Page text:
Allie and Shea: Do you have any plans after you graduate?
Ashley: Yeah. What I really want to go into is in the San Joaquin Valley area, because that’s a place where I’ve learned needs a lot of resources and help. I come from a background where my family originated in Salinas and the rural part of Texas, so it just kind of reminds me a little bit with their background, not directly helping my family, but helping families that were like mine. I got super into water, water rights and water politics. I’m just trying to learn as much as I can about water-related things and focus my restricted electives on that. So I’m just trying to figure out how I can get a job/career within water, but that also relates to ag. So yeah, I’m super excited, but also scared, and nervous! In one of the seminars, PLS 190, one of the speakers talked about the San Joaquin Valley area, and just learned a lot of stuff that I had no idea, and I was mind blown, so I’ve been feeding off that since then.
A&S: How did you come to SA&FS?
Ashley: It’s funny, because I started out animal science freshman year and that was only because my mom was like “oh didn’t you like animals?” I was set on going to culinary school in Wales, because I had a scholarship there. But in high school I took all these requirements for four year colleges and stuff. But I feel like it helped, coming in with animal science and learning the big topics: livestock production, and seeing how that all works in an agricultural system. And then I got as close to the nutrition of ruminant animals, which had a great professor. So then I took an internship with the dairy management, and I was like, I really like this! I wasn’t so much a huge fan of milking, but managing the sick cows, or if the cow was ready to breed, that was really interesting to me, seeing calves birth, that was pretty cool. So from there, I talked with the animal science advisor, and the major advisor was really helpful and she showed me to the website. So then I came to SA&FS and I got super interested in Ryan Galt’s Food Systems class, which was really like a whole ‘nother world compared to animal science. Everyone just seemed, felt more like a community and like I could talk to people. I’m an introvert, and it was easier in SA&FS to have a conversation when it came to the class, or anyone in the major. I definitely started though, every single part of SA&FS, like each of the tracks, like uhhh, where do you start? How do you even pick? Because they’re all really good and practical. That’s the other thing, SA&FS is practical. So I don’t regret changing, going from Animal Science, to Animal Science Management in Dairy Cattle, to SA&FS. I learned a lot in my five years.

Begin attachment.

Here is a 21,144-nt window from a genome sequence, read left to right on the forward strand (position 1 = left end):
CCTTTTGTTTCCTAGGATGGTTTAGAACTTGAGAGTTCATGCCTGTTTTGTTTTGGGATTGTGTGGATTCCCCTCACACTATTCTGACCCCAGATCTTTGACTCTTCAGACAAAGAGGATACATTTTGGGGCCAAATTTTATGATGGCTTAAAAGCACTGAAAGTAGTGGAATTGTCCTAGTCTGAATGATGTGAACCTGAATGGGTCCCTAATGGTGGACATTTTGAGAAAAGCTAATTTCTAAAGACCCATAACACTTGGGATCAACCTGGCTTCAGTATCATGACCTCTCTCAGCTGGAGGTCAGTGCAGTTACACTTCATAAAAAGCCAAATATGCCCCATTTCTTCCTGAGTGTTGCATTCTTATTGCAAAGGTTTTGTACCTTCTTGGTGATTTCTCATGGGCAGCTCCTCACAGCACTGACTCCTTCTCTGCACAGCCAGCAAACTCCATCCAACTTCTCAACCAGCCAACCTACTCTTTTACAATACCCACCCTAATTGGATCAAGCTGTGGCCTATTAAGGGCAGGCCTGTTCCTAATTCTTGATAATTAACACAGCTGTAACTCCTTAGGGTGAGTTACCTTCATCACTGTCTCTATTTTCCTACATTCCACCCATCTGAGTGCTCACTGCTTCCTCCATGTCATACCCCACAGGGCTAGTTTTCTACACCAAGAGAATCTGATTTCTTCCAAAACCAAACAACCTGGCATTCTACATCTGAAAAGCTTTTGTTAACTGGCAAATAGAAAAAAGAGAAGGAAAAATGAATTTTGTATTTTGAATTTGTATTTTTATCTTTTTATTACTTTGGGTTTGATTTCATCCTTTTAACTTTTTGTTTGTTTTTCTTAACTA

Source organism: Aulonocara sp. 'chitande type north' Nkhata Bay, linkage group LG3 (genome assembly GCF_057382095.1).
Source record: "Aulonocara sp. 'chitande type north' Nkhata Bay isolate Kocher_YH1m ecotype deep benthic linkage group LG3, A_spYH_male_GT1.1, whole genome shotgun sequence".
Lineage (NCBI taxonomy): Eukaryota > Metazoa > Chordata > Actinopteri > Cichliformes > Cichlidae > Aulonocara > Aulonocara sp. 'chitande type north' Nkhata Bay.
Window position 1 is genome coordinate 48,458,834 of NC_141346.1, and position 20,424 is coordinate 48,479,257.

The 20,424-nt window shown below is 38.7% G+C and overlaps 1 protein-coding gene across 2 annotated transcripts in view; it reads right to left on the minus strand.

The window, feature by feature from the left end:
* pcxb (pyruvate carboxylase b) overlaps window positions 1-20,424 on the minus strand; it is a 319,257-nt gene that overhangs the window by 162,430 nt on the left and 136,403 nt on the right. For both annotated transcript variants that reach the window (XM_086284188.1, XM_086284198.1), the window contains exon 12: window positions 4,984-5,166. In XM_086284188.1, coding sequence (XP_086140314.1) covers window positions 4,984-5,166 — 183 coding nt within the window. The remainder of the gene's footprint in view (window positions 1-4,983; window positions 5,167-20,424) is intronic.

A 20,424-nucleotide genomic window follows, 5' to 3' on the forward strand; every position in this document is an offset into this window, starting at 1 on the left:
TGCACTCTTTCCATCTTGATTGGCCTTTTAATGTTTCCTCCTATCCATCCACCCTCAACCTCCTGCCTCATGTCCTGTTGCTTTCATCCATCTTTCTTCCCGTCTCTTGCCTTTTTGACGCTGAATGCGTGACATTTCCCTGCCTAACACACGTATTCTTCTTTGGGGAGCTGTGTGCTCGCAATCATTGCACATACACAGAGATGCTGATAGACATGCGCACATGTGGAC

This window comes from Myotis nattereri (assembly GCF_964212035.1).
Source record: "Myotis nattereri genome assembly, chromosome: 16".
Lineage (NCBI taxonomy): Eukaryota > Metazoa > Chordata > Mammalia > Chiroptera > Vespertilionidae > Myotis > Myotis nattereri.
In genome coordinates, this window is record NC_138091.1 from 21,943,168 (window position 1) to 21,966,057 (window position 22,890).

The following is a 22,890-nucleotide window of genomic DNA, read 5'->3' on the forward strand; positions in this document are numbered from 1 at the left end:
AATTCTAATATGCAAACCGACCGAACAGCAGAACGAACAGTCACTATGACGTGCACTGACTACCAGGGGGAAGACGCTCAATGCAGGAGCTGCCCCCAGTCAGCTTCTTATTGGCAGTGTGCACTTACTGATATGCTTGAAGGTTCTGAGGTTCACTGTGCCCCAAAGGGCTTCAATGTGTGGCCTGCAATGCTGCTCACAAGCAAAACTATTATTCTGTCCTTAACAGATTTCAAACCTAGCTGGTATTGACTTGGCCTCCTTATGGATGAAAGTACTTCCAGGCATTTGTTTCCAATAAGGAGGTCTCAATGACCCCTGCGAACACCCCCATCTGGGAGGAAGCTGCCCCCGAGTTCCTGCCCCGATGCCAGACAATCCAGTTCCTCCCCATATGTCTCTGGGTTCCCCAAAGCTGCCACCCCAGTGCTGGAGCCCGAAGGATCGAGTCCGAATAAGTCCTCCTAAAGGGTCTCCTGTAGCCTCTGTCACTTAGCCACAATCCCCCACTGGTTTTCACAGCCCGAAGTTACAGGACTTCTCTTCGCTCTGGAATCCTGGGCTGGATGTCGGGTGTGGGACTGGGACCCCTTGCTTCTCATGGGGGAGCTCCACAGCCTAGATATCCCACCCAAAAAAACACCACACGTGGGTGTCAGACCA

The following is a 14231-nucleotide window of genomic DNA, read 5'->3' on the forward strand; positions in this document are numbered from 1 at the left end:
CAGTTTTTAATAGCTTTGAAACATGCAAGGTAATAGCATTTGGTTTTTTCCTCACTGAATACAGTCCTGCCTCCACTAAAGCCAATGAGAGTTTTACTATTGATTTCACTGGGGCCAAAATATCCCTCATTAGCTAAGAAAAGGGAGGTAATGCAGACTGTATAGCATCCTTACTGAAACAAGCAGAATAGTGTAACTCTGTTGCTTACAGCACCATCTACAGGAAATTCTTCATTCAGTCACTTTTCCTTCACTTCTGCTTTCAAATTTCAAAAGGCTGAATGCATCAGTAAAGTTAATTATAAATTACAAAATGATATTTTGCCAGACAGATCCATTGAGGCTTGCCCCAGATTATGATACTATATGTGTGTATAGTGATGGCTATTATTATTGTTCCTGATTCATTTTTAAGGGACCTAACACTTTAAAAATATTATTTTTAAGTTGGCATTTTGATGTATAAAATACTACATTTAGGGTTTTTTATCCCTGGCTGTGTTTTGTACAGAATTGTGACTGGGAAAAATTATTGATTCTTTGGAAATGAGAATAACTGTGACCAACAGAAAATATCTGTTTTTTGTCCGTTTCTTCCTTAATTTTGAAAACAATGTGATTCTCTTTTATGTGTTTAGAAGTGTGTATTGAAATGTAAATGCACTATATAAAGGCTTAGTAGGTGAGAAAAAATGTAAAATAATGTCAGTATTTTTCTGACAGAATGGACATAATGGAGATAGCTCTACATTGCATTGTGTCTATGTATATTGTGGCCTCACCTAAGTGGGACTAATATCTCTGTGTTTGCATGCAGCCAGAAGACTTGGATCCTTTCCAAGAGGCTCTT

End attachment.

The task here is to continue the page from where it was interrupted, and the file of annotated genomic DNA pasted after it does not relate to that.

A&S: Do you see yourself having your own farm? Would you also have a restaurant?